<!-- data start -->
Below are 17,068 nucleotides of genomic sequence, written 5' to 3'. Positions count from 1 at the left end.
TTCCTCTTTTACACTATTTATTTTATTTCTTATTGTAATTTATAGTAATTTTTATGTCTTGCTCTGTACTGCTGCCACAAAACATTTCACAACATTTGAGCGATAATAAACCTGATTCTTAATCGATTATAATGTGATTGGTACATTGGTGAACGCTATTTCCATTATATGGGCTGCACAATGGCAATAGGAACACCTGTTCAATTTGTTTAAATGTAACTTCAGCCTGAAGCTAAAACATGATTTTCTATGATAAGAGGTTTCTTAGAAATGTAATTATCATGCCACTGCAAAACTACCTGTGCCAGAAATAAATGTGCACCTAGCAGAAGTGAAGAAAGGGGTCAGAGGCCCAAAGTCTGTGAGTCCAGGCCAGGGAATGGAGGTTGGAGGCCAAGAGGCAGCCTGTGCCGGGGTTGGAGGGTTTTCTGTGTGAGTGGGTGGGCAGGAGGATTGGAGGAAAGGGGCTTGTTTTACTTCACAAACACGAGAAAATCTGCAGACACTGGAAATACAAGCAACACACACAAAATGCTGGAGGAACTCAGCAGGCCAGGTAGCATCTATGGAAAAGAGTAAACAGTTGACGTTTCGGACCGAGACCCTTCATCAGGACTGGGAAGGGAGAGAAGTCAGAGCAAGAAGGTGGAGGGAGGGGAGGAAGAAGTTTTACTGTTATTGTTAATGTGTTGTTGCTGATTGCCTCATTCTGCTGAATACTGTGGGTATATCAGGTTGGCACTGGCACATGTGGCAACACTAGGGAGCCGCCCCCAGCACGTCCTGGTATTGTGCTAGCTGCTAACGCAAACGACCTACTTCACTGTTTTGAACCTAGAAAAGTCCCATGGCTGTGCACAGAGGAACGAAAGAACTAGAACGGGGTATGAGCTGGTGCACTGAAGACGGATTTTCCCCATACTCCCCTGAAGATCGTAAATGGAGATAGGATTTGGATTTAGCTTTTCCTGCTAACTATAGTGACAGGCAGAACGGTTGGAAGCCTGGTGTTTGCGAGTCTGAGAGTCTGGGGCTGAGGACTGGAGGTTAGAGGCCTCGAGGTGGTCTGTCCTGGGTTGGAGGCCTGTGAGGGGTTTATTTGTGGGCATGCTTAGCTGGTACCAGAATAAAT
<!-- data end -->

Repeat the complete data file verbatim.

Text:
Below are 17,068 nucleotides of genomic sequence, written 5' to 3'. Positions count from 1 at the left end.
TTCCTCTTTTACACTATTTATTTTATTTCTTATTGTAATTTATAGTAATTTTTATGTCTTGCTCTGTACTGCTGCCACAAAACATTTCACAACATTTGAGCGATAATAAACCTGATTCTTAATCGATTATAATGTGATTGGTACATTGGTGAACGCTATTTCCATTATATGGGCTGCACAATGGCAATAGGAACACCTGTTCAATTTGTTTAAATGTAACTTCAGCCTGAAGCTAAAACATGATTTTCTATGATAAGAGGTTTCTTAGAAATGTAATTATCATGCCACTGCAAAACTACCTGTGCCAGAAATAAATGTGCACCTAGCAGAAGTGAAGAAAGGGGTCAGAGGCCCAAAGTCTGTGAGTCCAGGCCAGGGAATGGAGGTTGGAGGCCAAGAGGCAGCCTGTGCCGGGGTTGGAGGGTTTTCTGTGTGAGTGGGTGGGCAGGAGGATTGGAGGAAAGGGGCTTGTTTTACTTCACAAACACGAGAAAATCTGCAGACACTGGAAATACAAGCAACACACACAAAATGCTGGAGGAACTCAGCAGGCCAGGTAGCATCTATGGAAAAGAGTAAACAGTTGACGTTTCGGACCGAGACCCTTCATCAGGACTGGGAAGGGAGAGAAGTCAGAGCAAGAAGGTGGAGGGAGGGGAGGAAGAAGTTTTACTGTTATTGTTAATGTGTTGTTGCTGATTGCCTCATTCTGCTGAATACTGTGGGTATATCAGGTTGGCACTGGCACATGTGGCAACACTAGGGAGCCGCCCCCAGCACGTCCTGGTATTGTGCTAGCTGCTAACGCAAACGACCTACTTCACTGTTTTGAACCTAGAAAAGTCCCATGGCTGTGCACAGAGGAACGAAAGAACTAGAACGGGGTATGAGCTGGTGCACTGAAGACGGATTTTCCCCATACTCCCCTGAAGATCGTAAATGGAGATAGGATTTGGATTTAGCTTTTCCTGCTAACTATAGTGACAGGCAGAACGGTTGGAAGCCTGGTGTTTGCGAGTCTGAGAGTCTGGGGCTGAGGACTGGAGGTTAGAGGCCTCGAGGTGGTCTGTCCTGGGTTGGAGGCCTGTGAGGGGTTTATTTGTGGGCATGCTTAGCTGGTACCAGAATAAAT